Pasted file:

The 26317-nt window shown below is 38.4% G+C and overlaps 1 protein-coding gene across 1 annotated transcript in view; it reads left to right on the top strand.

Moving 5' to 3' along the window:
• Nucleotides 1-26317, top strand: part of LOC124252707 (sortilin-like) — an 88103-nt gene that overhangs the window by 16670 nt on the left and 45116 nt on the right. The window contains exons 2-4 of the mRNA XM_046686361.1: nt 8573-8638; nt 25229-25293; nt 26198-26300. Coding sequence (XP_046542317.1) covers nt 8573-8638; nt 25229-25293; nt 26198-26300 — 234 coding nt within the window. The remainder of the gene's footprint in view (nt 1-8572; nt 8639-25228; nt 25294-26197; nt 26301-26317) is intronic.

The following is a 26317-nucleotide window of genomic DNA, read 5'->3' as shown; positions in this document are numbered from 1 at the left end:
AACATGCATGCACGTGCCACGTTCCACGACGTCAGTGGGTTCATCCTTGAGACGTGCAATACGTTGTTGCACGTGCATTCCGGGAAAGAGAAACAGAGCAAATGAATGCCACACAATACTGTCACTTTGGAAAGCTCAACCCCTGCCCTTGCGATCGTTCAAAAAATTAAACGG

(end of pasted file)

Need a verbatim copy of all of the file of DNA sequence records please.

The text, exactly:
The 26317-nt window shown below is 38.4% G+C and overlaps 1 protein-coding gene across 1 annotated transcript in view; it reads left to right on the top strand.

Moving 5' to 3' along the window:
• Nucleotides 1-26317, top strand: part of LOC124252707 (sortilin-like) — an 88103-nt gene that overhangs the window by 16670 nt on the left and 45116 nt on the right. The window contains exons 2-4 of the mRNA XM_046686361.1: nt 8573-8638; nt 25229-25293; nt 26198-26300. Coding sequence (XP_046542317.1) covers nt 8573-8638; nt 25229-25293; nt 26198-26300 — 234 coding nt within the window. The remainder of the gene's footprint in view (nt 1-8572; nt 8639-25228; nt 25294-26197; nt 26301-26317) is intronic.

The following is a 26317-nucleotide window of genomic DNA, read 5'->3' as shown; positions in this document are numbered from 1 at the left end:
AACATGCATGCACGTGCCACGTTCCACGACGTCAGTGGGTTCATCCTTGAGACGTGCAATACGTTGTTGCACGTGCATTCCGGGAAAGAGAAACAGAGCAAATGAATGCCACACAATACTGTCACTTTGGAAAGCTCAACCCCTGCCCTTGCGATCGTTCAAAAAATTAAACGG